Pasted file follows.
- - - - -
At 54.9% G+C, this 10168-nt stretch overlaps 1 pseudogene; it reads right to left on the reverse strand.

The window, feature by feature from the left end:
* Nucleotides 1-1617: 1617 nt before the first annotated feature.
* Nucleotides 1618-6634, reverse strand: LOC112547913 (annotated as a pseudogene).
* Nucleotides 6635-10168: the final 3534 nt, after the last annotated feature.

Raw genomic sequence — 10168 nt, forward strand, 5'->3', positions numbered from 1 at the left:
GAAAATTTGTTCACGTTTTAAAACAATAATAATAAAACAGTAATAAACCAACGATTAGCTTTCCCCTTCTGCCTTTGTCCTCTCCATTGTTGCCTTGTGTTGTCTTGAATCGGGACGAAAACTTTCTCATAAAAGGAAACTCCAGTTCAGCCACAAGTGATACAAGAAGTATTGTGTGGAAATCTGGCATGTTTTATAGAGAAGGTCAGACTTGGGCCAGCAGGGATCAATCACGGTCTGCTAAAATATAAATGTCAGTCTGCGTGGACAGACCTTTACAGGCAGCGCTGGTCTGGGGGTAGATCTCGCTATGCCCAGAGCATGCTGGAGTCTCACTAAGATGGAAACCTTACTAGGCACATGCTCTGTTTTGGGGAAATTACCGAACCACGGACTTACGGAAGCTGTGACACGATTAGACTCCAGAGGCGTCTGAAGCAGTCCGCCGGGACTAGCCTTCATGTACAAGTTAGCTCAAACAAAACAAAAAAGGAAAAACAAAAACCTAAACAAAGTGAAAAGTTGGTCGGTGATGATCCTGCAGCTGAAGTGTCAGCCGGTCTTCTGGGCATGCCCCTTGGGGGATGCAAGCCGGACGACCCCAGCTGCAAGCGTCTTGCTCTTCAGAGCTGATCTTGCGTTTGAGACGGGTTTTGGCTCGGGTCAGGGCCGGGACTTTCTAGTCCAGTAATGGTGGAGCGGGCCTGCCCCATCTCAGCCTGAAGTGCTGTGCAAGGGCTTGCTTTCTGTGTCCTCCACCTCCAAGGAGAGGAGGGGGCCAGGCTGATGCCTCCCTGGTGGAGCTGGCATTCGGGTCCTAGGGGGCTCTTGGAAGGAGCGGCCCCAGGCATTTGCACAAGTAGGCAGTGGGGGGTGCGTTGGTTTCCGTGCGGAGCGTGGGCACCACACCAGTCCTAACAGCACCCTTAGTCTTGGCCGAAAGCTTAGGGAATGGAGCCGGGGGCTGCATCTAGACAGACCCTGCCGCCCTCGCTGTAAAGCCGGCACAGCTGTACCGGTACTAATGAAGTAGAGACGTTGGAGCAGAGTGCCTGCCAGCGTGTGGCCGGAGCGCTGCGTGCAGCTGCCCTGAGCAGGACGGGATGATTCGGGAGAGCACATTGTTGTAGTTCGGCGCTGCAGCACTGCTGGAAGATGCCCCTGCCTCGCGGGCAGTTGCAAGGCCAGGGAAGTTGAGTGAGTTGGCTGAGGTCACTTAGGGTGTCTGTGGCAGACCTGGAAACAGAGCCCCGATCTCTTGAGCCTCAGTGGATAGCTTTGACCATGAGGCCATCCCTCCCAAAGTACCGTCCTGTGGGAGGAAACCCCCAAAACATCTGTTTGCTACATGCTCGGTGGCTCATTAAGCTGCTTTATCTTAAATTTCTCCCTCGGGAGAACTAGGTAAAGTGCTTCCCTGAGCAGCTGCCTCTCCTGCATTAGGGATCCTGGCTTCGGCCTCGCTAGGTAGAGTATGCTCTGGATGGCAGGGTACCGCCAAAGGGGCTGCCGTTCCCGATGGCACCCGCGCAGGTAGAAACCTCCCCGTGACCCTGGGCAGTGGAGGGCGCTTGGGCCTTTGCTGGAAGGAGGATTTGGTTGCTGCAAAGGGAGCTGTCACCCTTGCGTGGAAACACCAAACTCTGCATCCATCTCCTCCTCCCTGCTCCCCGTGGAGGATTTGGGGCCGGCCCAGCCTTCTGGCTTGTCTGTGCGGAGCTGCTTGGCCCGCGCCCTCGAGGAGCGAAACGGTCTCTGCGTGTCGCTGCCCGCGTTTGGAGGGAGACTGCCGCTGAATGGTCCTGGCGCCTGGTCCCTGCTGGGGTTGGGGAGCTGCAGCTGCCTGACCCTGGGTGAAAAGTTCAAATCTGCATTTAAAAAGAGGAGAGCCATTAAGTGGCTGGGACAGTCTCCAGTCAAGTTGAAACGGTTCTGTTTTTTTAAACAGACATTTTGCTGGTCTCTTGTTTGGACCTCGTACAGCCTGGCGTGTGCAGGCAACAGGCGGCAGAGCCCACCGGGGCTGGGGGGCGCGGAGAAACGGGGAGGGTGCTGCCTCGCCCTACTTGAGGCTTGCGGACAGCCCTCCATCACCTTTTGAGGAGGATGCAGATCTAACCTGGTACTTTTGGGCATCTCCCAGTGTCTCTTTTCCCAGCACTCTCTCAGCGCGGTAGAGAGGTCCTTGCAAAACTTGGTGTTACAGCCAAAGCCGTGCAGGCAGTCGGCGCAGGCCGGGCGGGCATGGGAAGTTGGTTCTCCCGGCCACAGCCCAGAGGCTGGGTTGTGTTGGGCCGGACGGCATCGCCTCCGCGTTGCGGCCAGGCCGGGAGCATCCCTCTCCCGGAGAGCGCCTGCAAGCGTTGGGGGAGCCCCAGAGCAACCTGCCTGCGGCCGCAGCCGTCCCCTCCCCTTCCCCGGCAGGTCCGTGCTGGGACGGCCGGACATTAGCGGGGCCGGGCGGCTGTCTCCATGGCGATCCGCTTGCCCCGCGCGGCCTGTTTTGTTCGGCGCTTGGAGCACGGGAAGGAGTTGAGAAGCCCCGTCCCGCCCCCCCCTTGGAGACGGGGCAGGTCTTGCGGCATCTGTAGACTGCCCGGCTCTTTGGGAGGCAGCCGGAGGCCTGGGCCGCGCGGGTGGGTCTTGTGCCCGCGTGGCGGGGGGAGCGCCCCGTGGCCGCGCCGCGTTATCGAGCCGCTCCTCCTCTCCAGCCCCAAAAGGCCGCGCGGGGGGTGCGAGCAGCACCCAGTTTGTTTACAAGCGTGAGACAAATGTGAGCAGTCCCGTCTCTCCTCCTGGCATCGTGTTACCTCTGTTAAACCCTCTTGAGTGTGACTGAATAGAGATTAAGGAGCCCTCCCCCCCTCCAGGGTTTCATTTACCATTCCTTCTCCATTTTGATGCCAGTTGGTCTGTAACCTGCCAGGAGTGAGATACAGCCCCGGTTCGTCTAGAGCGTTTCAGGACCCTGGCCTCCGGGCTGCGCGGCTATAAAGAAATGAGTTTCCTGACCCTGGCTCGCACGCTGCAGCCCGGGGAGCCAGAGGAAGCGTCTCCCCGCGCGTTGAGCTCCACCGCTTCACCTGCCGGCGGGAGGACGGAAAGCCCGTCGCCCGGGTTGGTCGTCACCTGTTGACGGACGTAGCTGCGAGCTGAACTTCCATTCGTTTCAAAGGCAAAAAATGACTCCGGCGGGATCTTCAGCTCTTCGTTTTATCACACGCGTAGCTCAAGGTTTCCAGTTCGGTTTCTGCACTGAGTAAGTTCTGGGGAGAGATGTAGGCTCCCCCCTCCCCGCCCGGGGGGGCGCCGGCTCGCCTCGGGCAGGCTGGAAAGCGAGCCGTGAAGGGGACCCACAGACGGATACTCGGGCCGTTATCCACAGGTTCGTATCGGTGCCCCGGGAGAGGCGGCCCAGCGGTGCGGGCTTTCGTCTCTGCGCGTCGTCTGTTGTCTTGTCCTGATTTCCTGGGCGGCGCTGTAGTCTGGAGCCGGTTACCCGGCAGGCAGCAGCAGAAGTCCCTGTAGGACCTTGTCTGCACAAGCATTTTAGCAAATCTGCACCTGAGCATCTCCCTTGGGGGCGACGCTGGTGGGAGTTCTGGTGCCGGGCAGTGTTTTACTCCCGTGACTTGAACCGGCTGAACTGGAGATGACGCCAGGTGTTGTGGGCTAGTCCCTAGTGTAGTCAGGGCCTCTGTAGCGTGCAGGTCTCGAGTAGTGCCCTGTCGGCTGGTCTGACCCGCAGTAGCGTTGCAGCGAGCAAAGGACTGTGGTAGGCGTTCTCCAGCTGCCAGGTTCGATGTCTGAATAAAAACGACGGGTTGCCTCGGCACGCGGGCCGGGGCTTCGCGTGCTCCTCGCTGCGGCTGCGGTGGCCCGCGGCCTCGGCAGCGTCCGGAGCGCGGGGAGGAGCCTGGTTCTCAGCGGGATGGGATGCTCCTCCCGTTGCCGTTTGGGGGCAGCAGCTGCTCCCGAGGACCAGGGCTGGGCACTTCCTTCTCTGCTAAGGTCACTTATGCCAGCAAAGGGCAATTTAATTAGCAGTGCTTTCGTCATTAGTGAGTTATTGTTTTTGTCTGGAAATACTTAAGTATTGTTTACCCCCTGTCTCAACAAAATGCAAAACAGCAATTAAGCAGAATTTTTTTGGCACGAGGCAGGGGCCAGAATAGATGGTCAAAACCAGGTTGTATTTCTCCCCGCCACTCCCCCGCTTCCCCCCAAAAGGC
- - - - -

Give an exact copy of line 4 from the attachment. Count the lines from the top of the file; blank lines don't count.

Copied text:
* Nucleotides 1618-6634, reverse strand: LOC112547913 (annotated as a pseudogene).